All dermatology residents undergo formal, supervised training in dermatopathology each year of their residency,
rotating 1-2 months/year in the dermatopathology unit. Our dermatopathology faculty are Dr. Angelica Selim and Dr. Kenneth Ellington. Residents have an opportunity to review all of the day's slides prior to sign-out at a multiheaded microscope by the attending dermatopathology staff. This case material includes all the in-house skin biopsies and excisions performed at Duke University Medical Center and affiliated practices, all outside dermatopathology consultation cases including a large volume of melanoma specimens, and numerous histochemical, immunohistochemical, and immunofluorescence studies. A working consensus conference on the day's challenging cases is held daily by the senior dermatopathology staff, and is also attended by dermatology residents. Dermatology residents performing clinical rotations are encouraged to study the slides of their biopsies and excisions. Senior dermatopathology staff and fellows are available to meet with dermatology residents to review any cases, on an individually scheduled basis. Dermatology residents may also have the opportunity to spend elective time within the dermatopathology unit, performing research projects or reviewing particular topics of interest.
The Pathology potpourri conference, directed by the dermatopathology fellows, reviews interesting recent dermatopathology slides and is held weekly throughout the year. This is conducted at a multiheaded microscope. The Pathology text-slide conference, covering topics in dermatopathology systematically, is held weekly throughout the year. The conference is run by the dermatopathology attendings and fellows, and is conducted at a multiheaded microscope, with additional viewing available from a TV monitor. The series is organized topically around a dermatopathology textbook. Residents have one week prior to the conference to review the corresponding chapter and slides. Review sessions on areas previously covered are also mixed in during the course of the year.
Duke Hospital Consults
Our residents participate in a strong hospital consult service at Duke. This is a predominantly second and third year rotation, with some introductory experience for first years. The service is directed by Dr. Adela Cardones. Drs. Caroline Rao, Sarah Wolfe, Navjeet Sidhu-Malik, and Tara Jaleel are also part of the consult team. Our residents see inpatients on the adult and pediatric inpatient service, in the Emergency Room, and help to coordinate referrals and calls from physicians from within and outside Duke. They read dermatopathology slides of inpatient cases with the dermatopathology team. They are actively involved in the daily care of our inpatients.
Lincoln Community Health Center
First year residents actively participate in dermatology clinics at Lincoln Community Health Center. As taken from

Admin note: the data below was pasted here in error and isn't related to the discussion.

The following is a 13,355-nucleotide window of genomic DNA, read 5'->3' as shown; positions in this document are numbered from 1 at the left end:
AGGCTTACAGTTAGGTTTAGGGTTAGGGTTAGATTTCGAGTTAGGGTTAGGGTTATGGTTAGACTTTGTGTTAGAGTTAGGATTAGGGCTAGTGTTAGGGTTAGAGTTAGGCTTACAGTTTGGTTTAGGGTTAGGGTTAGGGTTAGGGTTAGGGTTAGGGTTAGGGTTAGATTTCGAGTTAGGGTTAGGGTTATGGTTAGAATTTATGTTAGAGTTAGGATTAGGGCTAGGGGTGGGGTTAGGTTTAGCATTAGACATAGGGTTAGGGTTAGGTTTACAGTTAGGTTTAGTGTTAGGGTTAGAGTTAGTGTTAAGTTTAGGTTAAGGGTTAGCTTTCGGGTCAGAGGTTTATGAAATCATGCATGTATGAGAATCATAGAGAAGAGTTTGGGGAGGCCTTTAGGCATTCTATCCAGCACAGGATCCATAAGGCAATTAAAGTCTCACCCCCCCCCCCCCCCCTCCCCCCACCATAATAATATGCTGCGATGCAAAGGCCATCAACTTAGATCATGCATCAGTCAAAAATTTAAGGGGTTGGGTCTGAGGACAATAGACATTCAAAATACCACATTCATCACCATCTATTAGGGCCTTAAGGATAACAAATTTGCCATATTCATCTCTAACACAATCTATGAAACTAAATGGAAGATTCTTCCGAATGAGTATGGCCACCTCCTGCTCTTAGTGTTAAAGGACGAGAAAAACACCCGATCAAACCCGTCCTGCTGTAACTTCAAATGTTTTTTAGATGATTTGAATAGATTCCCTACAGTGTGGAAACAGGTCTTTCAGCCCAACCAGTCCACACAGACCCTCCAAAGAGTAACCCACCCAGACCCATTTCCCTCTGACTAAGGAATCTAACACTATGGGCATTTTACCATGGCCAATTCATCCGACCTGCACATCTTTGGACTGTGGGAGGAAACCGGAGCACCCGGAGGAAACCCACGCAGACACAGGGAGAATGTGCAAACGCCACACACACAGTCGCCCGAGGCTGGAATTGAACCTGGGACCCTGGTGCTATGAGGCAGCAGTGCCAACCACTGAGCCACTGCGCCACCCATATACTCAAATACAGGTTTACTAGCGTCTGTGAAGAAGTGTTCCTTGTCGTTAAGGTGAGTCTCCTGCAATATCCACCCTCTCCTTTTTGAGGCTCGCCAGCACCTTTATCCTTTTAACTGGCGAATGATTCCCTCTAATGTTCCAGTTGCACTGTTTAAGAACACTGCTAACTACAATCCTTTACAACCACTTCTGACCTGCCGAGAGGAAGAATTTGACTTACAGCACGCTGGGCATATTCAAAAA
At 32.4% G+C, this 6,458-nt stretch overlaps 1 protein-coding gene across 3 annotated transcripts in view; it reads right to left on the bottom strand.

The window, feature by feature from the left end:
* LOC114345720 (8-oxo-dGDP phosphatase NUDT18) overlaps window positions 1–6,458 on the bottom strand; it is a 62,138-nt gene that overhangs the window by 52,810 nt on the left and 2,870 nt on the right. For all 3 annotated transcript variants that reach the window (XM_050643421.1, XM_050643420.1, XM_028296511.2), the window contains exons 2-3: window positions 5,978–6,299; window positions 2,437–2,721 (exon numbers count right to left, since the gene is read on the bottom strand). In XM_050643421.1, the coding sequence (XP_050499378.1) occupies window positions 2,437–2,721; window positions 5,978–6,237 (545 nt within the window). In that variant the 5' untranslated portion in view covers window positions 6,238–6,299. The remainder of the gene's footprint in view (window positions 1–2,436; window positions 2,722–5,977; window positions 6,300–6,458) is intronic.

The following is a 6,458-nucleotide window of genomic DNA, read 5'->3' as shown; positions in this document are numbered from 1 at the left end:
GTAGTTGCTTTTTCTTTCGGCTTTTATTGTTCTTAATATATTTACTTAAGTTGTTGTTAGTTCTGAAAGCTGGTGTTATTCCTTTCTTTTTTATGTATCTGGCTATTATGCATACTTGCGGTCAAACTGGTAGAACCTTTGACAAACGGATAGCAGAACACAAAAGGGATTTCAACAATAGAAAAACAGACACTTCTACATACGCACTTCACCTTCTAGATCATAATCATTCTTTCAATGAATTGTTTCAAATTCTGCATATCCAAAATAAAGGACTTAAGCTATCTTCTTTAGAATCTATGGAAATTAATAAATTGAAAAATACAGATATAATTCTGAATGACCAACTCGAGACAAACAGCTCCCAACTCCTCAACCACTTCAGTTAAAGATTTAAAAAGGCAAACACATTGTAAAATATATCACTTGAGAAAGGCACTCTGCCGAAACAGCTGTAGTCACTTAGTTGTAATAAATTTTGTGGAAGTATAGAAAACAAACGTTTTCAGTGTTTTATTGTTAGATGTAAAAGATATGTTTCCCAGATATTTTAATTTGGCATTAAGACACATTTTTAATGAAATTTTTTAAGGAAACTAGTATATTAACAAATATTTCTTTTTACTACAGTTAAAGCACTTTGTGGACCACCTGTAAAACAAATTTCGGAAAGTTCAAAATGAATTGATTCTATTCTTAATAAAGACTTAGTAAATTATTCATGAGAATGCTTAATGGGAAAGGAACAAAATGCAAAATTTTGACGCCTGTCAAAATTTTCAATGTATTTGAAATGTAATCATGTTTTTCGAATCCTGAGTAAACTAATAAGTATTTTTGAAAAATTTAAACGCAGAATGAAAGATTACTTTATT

their website, “The Mission of Lincoln Community Health Center is to provide comprehensive primary and preventive health care in a courteous, professional and personalized manner. As a leader in the provision of community health care, Lincoln Community Health Center is committed to collaborating with other institutions dedicated to the continuous improvement in services being provided to decrease health disparities, while assuring access to all.” This clinic focuses on providing dermatologic services to the medically underserved in our community. Faculty attend on a rotating basis, with Dr. Caroline Rao acting as anchor, as a monthly attending supervisor.
Our second year and third year residents rotate through the Duke Student Health Clinic. This clinic is designed as an opportunity for residents to see and manage patients largely in an independent manner. Faculty supervision is provided, but the resident is identified as the primary provider for the encounter. There is opportunity for individual continuity of care as well as colleague to colleague communication to ensure the care plan is carried out smoothly. In addition, the resident is responsible for providing feedback to the primary care physician as the majority of the patients in the clinic are referred for dermatologic evaluation.
Second and third year residents have the opportunity to do clinical and/or research electives during the academic year. This opportunity is dependent upon a variety of factors including the status of the resident, the purpose of the proposal, the timing and location of the elective, departmental resources and administrative issues. Examples of previous resident electives include an elective in Africa, an elective at the NIH, specialty electives at other academic dermatology departments in the United States, and administrative/research electives.